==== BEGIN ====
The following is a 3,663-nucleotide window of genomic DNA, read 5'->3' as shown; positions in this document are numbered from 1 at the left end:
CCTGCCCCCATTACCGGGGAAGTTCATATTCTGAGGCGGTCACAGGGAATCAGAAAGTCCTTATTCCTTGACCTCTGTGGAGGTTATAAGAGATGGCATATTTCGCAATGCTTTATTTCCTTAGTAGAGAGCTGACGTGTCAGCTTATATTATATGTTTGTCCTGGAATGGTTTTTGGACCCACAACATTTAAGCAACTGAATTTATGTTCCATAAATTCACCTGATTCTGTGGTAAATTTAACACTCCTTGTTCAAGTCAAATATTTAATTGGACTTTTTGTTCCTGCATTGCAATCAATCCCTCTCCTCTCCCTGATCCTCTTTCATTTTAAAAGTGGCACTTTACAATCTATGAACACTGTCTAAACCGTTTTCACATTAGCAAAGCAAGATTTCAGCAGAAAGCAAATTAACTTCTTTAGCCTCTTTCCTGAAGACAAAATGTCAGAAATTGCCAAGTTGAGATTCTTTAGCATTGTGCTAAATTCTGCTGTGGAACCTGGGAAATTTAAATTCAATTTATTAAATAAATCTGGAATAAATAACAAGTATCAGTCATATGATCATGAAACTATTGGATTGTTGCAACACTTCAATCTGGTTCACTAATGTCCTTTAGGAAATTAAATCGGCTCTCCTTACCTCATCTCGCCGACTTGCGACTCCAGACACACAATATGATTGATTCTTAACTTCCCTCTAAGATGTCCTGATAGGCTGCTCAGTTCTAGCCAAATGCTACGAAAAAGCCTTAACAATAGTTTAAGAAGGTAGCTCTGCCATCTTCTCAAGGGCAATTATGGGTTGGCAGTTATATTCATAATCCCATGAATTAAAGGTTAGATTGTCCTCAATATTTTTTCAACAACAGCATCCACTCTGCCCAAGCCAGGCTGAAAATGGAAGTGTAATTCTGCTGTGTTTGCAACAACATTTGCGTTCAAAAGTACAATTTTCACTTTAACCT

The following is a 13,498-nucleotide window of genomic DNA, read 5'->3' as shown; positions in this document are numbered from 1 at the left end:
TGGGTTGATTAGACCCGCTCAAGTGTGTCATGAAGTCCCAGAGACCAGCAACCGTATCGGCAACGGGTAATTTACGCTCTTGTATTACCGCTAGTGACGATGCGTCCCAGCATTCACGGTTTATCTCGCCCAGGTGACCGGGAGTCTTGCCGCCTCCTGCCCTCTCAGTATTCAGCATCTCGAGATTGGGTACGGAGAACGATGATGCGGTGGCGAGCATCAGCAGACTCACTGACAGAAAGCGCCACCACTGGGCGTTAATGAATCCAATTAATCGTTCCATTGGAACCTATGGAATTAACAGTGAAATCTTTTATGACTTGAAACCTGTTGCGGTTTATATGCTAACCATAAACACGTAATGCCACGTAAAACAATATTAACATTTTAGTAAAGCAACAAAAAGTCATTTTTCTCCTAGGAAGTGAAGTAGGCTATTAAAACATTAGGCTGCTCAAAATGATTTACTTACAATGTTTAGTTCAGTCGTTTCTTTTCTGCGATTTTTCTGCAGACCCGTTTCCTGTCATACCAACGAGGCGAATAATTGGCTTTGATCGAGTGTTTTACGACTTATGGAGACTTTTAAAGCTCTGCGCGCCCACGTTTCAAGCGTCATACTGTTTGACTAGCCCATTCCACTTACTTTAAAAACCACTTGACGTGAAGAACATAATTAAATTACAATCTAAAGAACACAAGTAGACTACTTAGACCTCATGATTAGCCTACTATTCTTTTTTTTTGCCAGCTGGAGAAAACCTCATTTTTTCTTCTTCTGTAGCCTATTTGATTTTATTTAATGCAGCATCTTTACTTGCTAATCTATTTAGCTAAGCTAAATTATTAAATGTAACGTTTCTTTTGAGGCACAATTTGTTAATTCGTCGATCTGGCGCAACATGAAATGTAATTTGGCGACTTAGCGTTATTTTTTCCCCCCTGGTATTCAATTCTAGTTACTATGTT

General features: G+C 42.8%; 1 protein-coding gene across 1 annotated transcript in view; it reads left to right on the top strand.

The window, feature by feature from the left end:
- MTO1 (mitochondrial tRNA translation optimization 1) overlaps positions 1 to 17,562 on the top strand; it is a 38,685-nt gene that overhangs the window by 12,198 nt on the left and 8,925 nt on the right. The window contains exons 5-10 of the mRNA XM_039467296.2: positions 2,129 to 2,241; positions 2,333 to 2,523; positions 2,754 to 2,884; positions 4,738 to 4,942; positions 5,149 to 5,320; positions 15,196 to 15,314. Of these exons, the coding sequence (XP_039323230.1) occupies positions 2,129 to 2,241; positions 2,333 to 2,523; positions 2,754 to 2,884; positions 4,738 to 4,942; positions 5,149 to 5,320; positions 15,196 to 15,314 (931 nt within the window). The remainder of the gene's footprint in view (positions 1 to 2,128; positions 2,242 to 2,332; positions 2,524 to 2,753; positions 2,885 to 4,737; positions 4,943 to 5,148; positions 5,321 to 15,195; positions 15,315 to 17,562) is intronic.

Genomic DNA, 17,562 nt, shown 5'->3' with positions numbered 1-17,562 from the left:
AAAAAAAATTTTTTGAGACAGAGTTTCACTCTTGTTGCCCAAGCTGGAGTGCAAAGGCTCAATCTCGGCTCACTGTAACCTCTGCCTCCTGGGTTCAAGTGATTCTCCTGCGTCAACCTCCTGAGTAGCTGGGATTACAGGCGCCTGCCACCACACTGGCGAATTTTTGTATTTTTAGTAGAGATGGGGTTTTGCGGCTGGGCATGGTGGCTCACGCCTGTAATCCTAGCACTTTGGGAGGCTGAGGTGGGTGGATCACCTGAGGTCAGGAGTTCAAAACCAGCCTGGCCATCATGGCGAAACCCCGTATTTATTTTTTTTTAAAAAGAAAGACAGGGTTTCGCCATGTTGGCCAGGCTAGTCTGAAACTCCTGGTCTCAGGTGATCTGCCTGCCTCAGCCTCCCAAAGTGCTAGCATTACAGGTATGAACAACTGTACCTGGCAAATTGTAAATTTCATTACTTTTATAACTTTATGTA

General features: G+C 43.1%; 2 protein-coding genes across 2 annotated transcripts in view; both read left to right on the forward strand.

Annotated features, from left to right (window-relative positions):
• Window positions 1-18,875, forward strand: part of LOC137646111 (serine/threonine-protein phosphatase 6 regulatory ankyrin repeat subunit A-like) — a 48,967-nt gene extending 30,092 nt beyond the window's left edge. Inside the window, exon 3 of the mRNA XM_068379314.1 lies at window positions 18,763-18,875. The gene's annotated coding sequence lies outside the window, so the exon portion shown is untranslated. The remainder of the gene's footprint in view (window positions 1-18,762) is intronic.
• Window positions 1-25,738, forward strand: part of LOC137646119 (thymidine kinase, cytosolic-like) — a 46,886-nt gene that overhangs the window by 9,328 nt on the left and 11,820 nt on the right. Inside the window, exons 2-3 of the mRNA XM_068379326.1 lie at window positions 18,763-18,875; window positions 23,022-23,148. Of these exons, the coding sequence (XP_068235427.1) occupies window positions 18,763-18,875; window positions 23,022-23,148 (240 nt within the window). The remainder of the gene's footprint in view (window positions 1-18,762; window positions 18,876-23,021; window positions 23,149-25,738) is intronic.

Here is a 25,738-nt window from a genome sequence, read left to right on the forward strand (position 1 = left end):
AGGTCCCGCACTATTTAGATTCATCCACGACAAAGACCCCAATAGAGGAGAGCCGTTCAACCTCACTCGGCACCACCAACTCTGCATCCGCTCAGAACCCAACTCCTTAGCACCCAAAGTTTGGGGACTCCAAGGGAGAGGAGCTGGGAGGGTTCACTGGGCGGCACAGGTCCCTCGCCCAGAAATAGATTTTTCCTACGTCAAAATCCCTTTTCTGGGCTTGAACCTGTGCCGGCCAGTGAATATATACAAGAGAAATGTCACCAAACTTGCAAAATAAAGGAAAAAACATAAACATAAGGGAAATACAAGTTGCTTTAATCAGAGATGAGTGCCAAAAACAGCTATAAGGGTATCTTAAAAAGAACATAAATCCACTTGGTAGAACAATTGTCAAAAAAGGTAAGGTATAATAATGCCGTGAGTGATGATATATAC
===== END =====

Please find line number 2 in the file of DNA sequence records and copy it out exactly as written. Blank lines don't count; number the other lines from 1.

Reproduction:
CCTGCCCCCATTACCGGGGAAGTTCATATTCTGAGGCGGTCACAGGGAATCAGAAAGTCCTTATTCCTTGACCTCTGTGGAGGTTATAAGAGATGGCATATTTCGCAATGCTTTATTTCCTTAGTAGAGAGCTGACGTGTCAGCTTATATTATATGTTTGTCCTGGAATGGTTTTTGGACCCACAACATTTAAGCAACTGAATTTATGTTCCATAAATTCACCTGATTCTGTGGTAAATTTAACACTCCTTGTTCAAGTCAAATATTTAATTGGACTTTTTGTTCCTGCATTGCAATCAATCCCTCTCCTCTCCCTGATCCTCTTTCATTTTAAAAGTGGCACTTTACAATCTATGAACACTGTCTAAACCGTTTTCACATTAGCAAAGCAAGATTTCAGCAGAAAGCAAATTAACTTCTTTAGCCTCTTTCCTGAAGACAAAATGTCAGAAATTGCCAAGTTGAGATTCTTTAGCATTGTGCTAAATTCTGCTGTGGAACCTGGGAAATTTAAATTCAATTTATTAAATAAATCTGGAATAAATAACAAGTATCAGTCATATGATCATGAAACTATTGGATTGTTGCAACACTTCAATCTGGTTCACTAATGTCCTTTAGGAAATTAAATCGGCTCTCCTTACCTCATCTCGCCGACTTGCGACTCCAGACACACAATATGATTGATTCTTAACTTCCCTCTAAGATGTCCTGATAGGCTGCTCAGTTCTAGCCAAATGCTACGAAAAAGCCTTAACAATAGTTTAAGAAGGTAGCTCTGCCATCTTCTCAAGGGCAATTATGGGTTGGCAGTTATATTCATAATCCCATGAATTAAAGGTTAGATTGTCCTCAATATTTTTTCAACAACAGCATCCACTCTGCCCAAGCCAGGCTGAAAATGGAAGTGTAATTCTGCTGTGTTTGCAACAACATTTGCGTTCAAAAGTACAATTTTCACTTTAACCT